The more senior stakeholder has more expertise than you do. They have access to more senior experts than you do. And they have the authority to make the decision over you.
The only way to influence a more senior stakeholder is to bring new information to the table.
The only way to influence a more senior stakeholder is to bring new information to the table. – Tweet This
Don’t waste time fretting over whether or not you should be able to make the decision. Don’t get caught up in needing to be heard or wanting to be trusted. Don’t frame the argument as a measure of your self worth. It’s not a measure of your self worth. Your boss isn’t ignoring your opinion because your opinion isn’t valuable; your boss is ignoring your opinion because she can. That’s the nature of power in a hierarchy.
You aren’t going to change the power dynamics of the corporate hierarchy. Don’t waste time trying to change it. Accept it as reality and work within those constraints.
Don’t waste time wishing the power dynamics of organizational hierarchies were different. Accept it as reality and work within those constraints. – Tweet This
Instead of fighting for the right to make the decision, bring your senior stakeholders the information they need to make a better decision. Influence by bringing new information to the table.
Thankfully, if you are doing good discovery work, you should have plenty of new information to bring to the table. Share what you are learning in your customer interviews, summarize the feedback from your prototype tests, communicate the results of your product experiments.
But be careful. You have to remember that your stakeholders are busy people. Their span of control is wider than yours. So you need to help them digest what they need to know quickly.
Don’t Overwhelm Your Stakeholders with Everything All at Once
I worked with a team this spring who did great discovery work, but struggled to have it influence their product decisions. Their leaders wanted to dictate what the team built and every time the team shared research the leaders pushed back.
The team shared the conclusions they drew from their customer interviews and prototype tests. The leaders shared their own conclusions from talking with customers themselves. It quickly turned into an opinion battle rather than an exploration of what they learned. And we’ve already learned the team has no chance in a battle of opinion with their leaders.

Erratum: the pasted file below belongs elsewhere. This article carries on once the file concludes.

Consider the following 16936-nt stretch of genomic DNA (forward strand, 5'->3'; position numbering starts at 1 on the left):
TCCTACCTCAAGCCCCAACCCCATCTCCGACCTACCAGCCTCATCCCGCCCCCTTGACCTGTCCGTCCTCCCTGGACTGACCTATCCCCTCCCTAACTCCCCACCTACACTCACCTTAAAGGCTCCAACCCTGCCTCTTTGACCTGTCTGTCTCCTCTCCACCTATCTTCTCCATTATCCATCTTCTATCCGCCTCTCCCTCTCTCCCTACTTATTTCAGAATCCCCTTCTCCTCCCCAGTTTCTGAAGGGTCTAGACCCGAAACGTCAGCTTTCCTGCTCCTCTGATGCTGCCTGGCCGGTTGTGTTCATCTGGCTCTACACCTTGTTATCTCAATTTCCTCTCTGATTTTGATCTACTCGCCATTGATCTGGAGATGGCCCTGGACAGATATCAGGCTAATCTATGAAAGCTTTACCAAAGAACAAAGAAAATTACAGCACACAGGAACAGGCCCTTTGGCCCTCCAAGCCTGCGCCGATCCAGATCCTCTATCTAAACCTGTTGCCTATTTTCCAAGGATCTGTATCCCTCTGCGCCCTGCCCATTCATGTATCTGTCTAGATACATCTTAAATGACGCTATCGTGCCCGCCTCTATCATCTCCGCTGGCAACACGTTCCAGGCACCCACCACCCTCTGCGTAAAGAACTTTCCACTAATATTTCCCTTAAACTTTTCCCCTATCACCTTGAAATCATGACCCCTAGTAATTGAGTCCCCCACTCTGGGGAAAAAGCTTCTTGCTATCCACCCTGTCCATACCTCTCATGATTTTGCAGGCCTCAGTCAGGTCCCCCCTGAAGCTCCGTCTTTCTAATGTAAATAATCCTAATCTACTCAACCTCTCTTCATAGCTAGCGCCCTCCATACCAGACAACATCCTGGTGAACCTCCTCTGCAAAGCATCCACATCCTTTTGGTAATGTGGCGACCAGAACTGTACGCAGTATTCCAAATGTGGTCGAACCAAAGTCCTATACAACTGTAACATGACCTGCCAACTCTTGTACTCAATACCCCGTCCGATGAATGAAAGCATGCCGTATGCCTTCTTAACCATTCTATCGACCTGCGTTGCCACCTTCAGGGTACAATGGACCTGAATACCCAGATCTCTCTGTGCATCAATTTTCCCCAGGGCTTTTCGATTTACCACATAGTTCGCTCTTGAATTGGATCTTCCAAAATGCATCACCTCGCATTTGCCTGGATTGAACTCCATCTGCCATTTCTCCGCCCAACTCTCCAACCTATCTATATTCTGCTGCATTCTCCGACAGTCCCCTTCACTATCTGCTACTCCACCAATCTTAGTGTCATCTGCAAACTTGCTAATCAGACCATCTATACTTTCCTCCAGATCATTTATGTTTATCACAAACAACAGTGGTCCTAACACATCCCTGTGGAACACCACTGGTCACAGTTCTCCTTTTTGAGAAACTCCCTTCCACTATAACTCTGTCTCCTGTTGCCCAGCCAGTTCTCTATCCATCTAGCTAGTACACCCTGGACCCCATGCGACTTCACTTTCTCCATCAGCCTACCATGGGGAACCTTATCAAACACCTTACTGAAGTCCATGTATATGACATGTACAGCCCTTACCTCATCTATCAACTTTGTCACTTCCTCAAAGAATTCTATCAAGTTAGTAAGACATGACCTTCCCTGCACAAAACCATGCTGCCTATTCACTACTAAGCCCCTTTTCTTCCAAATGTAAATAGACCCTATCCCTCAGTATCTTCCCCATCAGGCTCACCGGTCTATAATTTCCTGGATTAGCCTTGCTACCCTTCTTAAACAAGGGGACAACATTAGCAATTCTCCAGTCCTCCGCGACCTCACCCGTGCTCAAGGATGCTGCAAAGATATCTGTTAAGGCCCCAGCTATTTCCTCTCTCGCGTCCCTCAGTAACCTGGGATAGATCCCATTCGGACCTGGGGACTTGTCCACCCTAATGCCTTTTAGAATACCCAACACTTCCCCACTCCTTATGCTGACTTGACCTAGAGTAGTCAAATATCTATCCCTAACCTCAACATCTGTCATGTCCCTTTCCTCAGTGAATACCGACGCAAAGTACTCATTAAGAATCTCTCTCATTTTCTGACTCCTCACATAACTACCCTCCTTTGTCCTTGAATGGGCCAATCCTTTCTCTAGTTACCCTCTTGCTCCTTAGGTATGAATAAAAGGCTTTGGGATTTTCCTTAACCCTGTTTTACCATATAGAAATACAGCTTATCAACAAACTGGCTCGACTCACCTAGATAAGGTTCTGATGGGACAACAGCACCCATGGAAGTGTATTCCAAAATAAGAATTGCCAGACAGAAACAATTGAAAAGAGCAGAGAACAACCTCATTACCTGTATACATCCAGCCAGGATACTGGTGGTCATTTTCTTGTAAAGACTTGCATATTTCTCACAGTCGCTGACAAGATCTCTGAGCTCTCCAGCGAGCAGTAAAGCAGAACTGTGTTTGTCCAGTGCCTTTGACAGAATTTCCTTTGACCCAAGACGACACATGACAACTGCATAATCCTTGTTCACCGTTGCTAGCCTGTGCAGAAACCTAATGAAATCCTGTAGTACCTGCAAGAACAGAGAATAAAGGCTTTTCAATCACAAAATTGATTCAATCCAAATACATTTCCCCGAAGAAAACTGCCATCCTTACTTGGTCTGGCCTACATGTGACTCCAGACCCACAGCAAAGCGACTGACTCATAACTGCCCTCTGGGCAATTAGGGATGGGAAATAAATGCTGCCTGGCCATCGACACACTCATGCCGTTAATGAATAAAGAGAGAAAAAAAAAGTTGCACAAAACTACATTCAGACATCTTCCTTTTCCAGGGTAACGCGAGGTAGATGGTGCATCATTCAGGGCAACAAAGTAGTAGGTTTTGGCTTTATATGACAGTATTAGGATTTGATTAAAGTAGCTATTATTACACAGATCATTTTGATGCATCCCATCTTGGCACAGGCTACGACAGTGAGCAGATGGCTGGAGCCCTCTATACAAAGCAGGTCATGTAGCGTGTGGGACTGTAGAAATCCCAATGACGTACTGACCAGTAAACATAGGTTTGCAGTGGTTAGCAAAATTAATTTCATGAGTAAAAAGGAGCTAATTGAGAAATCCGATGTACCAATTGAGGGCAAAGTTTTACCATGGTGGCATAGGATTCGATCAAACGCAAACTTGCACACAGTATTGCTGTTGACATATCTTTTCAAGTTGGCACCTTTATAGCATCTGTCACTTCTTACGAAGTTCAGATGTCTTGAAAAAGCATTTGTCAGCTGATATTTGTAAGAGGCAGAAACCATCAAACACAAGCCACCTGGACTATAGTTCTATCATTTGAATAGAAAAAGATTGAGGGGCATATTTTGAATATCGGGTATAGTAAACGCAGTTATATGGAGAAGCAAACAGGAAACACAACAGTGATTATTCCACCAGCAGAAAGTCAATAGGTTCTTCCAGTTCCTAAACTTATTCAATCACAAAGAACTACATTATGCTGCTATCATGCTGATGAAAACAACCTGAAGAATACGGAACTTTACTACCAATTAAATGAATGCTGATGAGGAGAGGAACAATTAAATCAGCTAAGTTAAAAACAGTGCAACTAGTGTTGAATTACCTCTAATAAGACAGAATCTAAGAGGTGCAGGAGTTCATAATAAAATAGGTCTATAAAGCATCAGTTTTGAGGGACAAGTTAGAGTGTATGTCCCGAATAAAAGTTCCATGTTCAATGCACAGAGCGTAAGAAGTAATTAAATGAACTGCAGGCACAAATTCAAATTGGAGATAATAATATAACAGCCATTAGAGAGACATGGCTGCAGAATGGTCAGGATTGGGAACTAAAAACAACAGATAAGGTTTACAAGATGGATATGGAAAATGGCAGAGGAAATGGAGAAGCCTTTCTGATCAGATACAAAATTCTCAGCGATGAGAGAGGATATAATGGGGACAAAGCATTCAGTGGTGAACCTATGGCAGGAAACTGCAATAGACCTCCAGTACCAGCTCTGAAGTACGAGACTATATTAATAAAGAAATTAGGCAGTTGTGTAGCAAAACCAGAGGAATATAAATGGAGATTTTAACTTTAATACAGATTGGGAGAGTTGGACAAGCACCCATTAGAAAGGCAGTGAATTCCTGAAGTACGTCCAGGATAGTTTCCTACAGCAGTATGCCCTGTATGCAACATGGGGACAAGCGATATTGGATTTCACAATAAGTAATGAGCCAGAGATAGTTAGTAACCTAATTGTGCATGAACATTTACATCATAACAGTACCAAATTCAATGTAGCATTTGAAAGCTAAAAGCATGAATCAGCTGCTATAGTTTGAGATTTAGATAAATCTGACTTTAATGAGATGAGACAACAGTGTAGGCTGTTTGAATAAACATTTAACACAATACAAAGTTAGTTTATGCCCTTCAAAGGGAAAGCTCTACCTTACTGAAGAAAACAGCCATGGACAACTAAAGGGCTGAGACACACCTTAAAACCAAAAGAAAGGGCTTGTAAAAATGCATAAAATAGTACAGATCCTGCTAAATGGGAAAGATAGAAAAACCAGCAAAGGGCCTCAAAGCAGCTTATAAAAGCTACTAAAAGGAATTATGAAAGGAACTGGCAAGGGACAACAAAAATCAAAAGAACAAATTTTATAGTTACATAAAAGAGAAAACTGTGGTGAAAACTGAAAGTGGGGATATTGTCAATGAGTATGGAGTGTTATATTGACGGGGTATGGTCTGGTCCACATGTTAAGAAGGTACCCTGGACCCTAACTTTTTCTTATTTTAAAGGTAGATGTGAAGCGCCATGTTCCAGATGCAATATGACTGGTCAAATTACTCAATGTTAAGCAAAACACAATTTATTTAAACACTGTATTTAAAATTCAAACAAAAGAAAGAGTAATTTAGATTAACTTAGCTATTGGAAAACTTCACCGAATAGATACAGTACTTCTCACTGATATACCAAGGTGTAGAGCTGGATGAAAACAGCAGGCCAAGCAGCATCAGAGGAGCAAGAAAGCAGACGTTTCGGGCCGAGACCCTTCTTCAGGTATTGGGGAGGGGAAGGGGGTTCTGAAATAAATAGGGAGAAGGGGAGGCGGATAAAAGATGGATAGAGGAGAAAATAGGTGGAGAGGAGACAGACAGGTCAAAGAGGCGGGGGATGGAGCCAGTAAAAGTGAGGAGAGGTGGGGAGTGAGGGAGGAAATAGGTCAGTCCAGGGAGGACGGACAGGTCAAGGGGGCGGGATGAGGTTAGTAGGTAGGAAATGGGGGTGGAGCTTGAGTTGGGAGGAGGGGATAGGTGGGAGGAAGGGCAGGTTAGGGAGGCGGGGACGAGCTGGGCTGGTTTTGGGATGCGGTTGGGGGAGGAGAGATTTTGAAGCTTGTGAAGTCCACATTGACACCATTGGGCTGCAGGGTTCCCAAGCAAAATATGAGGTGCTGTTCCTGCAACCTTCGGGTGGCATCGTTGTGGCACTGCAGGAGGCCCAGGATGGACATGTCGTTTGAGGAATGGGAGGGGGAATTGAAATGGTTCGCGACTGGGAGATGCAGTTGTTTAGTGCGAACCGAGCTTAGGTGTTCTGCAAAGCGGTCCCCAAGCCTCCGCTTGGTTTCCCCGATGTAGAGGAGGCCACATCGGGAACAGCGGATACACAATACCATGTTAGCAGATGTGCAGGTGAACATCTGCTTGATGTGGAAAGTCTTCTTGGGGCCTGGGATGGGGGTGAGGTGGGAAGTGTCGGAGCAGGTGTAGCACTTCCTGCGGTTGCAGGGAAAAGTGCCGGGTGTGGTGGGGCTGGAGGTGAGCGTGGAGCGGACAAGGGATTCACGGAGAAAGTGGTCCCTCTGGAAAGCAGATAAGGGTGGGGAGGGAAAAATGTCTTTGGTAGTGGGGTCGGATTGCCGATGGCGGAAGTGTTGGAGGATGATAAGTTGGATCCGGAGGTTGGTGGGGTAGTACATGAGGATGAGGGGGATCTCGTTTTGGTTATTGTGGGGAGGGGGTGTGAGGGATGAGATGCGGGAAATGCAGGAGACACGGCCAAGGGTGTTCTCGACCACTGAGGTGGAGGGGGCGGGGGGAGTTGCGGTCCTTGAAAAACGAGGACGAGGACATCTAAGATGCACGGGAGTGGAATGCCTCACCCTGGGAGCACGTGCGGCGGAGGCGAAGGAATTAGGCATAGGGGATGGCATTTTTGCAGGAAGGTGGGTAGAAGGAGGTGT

What went wrong? The team made a common mistake. They knew their stakeholders were busy so they updated their stakeholders after they finished their research, after they drew their conclusions.
However, when we only share our conclusions, we aren’t bringing our stakeholders along with us. We are communicating our research findings as truth without preparing our stakeholders for that truth. We also aren’t giving them a chance to integrate their knowledge and expertise when interpreting the findings. We aren’t allowing our leaders to co-create research conclusions with us.
And remember, our leaders have access to information we don’t have. They have access to experts that we don’t have. And they have more experience than we do. We want to leverage all of that when we draw our conclusions.
I recently argued in “Stop Validating and Start Co-Creating” that we need to co-create with customers. We also need to co-create with our stakeholders. We need to get their feedback early and often, long before we draw our final conclusions.
We need to co-create with our stakeholders, getting their feedback early and often, long before we draw our final conclusions. – Tweet This
Do Share Your Work (And Get Buy In) Every Step of the Way
Your stakeholders can’t attend every customer interview. They can’t watch every unmoderated user testing video. They don’t have time to sketch ideas and participate in your design studios. But that doesn’t mean they can’t follow along as you discover what to build next.